gr_3d_fft_time - A 3D OpenGL FFT display in time
Questions, comments: j c o o l e y (at) m e d i a (dot) m i t (dot) e d u
Gnuradio has some GUIs built using wx and its python extension - specifically an oscilloscope, an fft, and a waterfall display. For my thesis, I'm devising ways to display ffts over time... well, that's what the waterfall display already does. I decided to see about using openGL because I thought we might get some performance improvement out of it, and can make a combined 3D waterfall-fft display.
So that's exactly what I ended up with. Performance is surprisingly good (esp. considering my PC and video card are not the fastest and there's lots of calculations done IN PYTHON). I'll bet an openGL 2D display would really cook.
Below are some pics (click for a larger version). What you are seeing is the last 20 ffts (in this case, taken from a repeating file of gnuradio samples), each displayed as "ribbons" and colorized according to amplitude. The display is NOT static. The ribbons move forward as new ffts are added at the back.
And, here are two movies. When the display is running, you have the ability to fly around the model using the mouse. These movies were made by doing that.
movie 1 and movie 2
My PC can barely draw the OpenGL frames and do the screen captures at the same time. That is why these movies appear so jerky. The movie framerate is NOT as fast in real life as appears in these movies.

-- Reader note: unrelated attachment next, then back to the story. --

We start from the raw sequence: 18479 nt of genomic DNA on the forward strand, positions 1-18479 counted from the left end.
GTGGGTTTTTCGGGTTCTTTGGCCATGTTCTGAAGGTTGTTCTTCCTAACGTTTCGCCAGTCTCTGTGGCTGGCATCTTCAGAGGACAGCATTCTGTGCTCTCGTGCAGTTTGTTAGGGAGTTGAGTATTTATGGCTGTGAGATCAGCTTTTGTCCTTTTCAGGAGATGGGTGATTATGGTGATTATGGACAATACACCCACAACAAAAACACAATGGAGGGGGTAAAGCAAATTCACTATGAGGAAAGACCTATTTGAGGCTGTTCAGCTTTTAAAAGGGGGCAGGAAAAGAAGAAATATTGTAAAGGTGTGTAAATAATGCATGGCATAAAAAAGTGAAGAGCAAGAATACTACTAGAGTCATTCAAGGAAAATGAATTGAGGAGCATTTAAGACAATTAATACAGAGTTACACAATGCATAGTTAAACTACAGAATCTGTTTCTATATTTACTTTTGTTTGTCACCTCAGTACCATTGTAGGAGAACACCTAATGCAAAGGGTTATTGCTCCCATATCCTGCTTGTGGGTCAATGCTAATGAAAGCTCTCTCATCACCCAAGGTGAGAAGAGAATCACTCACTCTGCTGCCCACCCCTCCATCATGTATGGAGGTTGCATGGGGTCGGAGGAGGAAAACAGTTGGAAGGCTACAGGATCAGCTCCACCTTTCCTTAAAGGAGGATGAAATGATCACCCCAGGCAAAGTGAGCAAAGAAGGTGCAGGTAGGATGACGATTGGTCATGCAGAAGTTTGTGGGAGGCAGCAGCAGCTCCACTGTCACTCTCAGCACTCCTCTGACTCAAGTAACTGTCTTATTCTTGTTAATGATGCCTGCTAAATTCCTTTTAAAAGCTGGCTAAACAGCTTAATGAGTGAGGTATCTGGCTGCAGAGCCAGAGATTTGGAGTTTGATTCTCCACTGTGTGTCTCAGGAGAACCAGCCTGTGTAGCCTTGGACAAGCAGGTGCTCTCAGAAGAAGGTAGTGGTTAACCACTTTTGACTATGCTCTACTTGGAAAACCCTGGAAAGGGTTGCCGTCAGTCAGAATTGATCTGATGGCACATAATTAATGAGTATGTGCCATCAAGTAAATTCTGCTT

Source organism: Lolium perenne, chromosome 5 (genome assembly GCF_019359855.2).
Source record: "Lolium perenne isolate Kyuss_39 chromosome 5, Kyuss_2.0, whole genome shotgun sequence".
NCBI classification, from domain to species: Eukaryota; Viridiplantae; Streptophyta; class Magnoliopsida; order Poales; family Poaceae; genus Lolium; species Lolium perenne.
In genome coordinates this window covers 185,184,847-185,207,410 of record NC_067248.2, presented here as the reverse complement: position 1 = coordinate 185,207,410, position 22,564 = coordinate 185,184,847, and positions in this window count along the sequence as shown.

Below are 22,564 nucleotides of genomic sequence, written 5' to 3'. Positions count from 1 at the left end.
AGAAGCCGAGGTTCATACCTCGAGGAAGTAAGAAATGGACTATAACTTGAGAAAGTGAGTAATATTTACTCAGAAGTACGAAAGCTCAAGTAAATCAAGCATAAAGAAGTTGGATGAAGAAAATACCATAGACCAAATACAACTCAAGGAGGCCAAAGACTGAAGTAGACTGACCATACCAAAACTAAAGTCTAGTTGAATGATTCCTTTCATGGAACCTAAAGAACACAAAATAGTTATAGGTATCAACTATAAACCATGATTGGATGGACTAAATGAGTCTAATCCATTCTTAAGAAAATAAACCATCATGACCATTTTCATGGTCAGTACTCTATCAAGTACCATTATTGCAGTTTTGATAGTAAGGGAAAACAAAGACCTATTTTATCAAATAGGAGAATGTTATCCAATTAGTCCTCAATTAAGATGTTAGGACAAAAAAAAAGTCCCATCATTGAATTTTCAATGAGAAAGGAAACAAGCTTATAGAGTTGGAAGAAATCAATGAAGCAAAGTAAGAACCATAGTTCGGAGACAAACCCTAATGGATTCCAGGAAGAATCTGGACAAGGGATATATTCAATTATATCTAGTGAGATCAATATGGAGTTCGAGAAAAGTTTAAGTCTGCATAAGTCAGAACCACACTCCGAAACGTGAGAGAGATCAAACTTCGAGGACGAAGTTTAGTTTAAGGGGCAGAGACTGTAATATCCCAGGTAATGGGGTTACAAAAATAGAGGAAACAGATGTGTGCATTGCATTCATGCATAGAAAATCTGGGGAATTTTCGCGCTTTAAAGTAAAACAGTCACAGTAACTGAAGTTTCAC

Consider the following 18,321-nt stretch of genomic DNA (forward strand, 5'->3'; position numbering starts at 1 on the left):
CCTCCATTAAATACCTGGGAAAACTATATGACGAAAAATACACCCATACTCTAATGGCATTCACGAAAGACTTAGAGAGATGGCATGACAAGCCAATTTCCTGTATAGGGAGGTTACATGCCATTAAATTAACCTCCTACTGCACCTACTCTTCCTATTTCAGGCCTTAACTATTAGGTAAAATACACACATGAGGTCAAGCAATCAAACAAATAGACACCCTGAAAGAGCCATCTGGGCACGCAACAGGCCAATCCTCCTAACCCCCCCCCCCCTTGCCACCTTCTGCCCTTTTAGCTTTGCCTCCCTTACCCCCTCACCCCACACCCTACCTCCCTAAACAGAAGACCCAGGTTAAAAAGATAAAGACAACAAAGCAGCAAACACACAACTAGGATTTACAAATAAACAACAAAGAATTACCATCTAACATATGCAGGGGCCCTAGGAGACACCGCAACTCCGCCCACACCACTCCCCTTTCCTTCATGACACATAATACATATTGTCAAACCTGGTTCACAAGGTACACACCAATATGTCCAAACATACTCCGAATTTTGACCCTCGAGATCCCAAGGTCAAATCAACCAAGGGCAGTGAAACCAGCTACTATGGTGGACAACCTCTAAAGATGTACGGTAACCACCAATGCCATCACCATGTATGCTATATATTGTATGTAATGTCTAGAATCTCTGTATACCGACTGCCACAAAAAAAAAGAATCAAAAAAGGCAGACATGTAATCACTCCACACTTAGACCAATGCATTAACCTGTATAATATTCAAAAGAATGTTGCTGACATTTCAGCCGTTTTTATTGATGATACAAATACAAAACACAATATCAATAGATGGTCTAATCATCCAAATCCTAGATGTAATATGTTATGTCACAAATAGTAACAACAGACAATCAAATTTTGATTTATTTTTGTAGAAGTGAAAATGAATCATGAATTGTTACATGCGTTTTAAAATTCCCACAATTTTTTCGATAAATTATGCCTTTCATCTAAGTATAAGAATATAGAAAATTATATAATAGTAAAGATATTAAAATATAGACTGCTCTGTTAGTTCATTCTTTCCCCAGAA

OK, so how does it work?
You must install opengl, and have it enabled under linux in your xconfig. Many of the xscreensavers use openGL, so if they all work, you're probably good to go.
You also need pyOpenGL 2.0 installed. Like wxpython, (and gnuradio, for that matter), this abstracts openGL code so it can be used in python. You get to use GL, GLU, GLUT, GLE.
Finally, you need a package called OpenGLContext installed. It provides cross product and normalization routines needed to calculate surface normals.
So here's the code. WARNING: it is kind of a mess, I'm gradually cleaning it up and improving it, though I did put some good comments in there. There's a lot of places where I could probably speed things up, improve the threading arrangement, etc.
OK, so, openGL is kind of tricky to learn. I am hardly an expert, especially with the lighting stuff. There are lots of examples on the web, and you can do very well indeed by starting off drawing something simple like a:
(run ./gr_gl.py by itself to see a demo program of this!)
The trickiest stuff was to get the colorization and shading working properly. In order to ask openGL to smooth shade from one vertex to another (that is, to smoothly transition the color from one to the other), you have to tell it what the normal at each vertex is. In order to do that, you need to calculate and average the normals from surrounding polygons. What a pain in the neck.
The definitive guides to OpenGL are without question known as the "Red Book" and the "Blue Book".
There are many other source and examples on the web. Even examples written in C or C++ are fairly easily portable to pyOpenGL